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Poker probability for two of a kind

  1. May 19, 2006 #1
    What is the probability that at least two of a kind will be dealt in a hand of 5 cards using a standard deck of 52 cards? I tried to work this problem by using the idea of complement and first figuring out the probability that no cards would match. 1 - (52 *48*44*42*36)/ (52*51*50*49*48) which results in a probability of about 49%. I would like to have confirmation that this answer is correct or another way of solving the problem.---a puzzled math teacher
  2. jcsd
  3. May 19, 2006 #2

    Says that the actual probability of 2 of a kind is 42.3%

    Keep in mind that 1 - P(no cards match) is not the probability of getting a 2 of a kind. Instead it is the probability of getting a 2 of a kind, a 3 of a kind, a 4 of a kind, 2 pair, or a full house. And if you add the counts (provided in the link above) of each of these together and divide by the total number of hands, you will get .4929171669 which is exactly your number above.

    So to get P(2 of a kind) you would need to subtract the probability of a 3 of a kind, 4 of a kind, 2 pair, and full house from your current number.
    Last edited: May 19, 2006
  4. May 19, 2006 #3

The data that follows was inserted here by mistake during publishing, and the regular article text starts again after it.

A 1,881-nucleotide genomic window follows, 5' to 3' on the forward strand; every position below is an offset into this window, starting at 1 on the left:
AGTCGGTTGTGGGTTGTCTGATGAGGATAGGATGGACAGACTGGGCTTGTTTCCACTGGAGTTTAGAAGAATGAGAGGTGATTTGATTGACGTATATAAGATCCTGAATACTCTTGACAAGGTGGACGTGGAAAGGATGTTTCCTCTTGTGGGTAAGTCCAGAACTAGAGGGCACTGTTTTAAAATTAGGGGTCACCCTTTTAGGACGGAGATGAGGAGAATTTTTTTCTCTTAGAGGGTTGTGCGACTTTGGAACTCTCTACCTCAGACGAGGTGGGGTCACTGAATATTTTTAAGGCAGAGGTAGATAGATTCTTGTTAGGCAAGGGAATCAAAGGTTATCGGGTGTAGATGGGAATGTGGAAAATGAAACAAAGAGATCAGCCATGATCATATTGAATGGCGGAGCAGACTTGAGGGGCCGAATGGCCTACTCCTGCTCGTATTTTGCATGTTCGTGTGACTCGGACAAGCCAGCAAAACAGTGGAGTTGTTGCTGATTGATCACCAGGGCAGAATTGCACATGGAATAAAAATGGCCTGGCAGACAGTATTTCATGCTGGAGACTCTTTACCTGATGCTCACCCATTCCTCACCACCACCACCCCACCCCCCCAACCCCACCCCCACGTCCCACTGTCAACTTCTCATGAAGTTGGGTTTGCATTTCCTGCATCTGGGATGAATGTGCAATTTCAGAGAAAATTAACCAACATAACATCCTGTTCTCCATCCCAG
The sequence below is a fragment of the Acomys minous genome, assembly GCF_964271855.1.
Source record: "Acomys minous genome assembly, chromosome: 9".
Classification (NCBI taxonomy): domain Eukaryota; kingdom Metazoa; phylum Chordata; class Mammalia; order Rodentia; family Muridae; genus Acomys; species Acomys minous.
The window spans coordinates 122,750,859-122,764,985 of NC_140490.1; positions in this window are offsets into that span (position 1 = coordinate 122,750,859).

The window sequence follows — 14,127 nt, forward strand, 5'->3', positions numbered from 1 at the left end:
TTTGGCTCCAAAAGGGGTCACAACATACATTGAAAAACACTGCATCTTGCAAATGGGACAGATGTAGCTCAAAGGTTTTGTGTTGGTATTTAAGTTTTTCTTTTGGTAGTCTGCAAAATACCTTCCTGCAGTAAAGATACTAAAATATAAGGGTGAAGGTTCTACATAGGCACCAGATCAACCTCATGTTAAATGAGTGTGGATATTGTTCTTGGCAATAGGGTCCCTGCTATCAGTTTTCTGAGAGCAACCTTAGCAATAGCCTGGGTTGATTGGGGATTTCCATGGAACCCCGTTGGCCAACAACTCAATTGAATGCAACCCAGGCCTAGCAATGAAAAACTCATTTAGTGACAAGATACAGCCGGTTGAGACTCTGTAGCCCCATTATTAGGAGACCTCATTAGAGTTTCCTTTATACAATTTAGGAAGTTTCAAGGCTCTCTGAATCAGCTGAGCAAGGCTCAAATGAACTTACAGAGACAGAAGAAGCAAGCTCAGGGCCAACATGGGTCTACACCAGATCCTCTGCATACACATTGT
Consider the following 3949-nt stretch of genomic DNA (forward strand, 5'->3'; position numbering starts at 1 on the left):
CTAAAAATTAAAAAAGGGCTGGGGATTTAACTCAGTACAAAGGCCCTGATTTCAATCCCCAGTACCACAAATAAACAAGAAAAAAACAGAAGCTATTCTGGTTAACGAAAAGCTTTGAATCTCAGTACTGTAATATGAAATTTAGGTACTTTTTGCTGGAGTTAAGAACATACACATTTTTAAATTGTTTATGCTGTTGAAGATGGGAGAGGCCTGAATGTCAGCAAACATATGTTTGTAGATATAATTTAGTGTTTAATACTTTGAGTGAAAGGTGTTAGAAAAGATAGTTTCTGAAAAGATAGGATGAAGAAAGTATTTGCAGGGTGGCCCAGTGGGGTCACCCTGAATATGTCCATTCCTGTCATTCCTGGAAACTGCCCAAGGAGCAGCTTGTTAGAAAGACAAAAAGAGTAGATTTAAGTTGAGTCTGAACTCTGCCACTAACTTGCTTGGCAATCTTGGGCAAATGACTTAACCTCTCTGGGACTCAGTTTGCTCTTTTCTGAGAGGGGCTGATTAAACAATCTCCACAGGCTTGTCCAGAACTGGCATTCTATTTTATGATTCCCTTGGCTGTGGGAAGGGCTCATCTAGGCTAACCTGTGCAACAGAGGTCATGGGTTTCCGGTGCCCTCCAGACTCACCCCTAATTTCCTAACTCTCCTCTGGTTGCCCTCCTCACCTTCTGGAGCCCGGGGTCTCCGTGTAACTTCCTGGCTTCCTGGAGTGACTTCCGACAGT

Anyone know how to find this answer using combinations?

    I thought you find the total number of ways to pick 5 from 52 (2598960) and then find the number of ways to pick a 5 cards with no repetition or 13 choose 5 (1287)

    Then do (2598960-1287)/2598960 but this is not the right answer. Anyone know what I did wrong?
  5. May 19, 2006 #4
    There are 4 suits, so you would need 4 times 13 choose 5, but then you have all the mixtures of each one of these, which makes it more complicated than what you have. For example, someone can have a 2, 3, 4, 5, 6 in 2 (or 3 or 4) different suits, and that is not included in what you had.

    In the link I posted above they show the combination.
    Last edited: May 19, 2006
  6. May 21, 2006 #5
    Maybe the surest way to do this is to look at the possibility of no pair in the hand. This means we take one card from 5 sets of 4 cards and we do this in 13 ways:

    (4^5*13C5)/(52C5)=50.7%. So then at least one pair would be 49.3%.
  7. May 21, 2006 #6


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    Of course, none of that includes straight or flush.
  8. May 21, 2006 #7
    Halls of Ivy: Of course, none of that includes straight or flush.

    That is no problem since if you have a pair, you never hold a straight or a flush!

    Cabernat: What is the probability that at least two of a kind will be dealt?

    However, you could interpreting the original problem to include the possibility of holding a straight or flush. For a flush we have 4 suits and 5 choices out of 13: 4*(13C5)/52C5=.00198. For a straight, we have four choices for each of five cards and 40 such cases, taking the ace as both the lowest and highest card: 40x4^5/52C5 = .0158 Then there is the small overlap cosisting of straight flushes and royal ones, there being 40 such cases: 40/52C5 = .0000154. This adds about .0178=1.78% to the previous figure of 49.3% giving about 51.08%.
    Last edited: May 22, 2006
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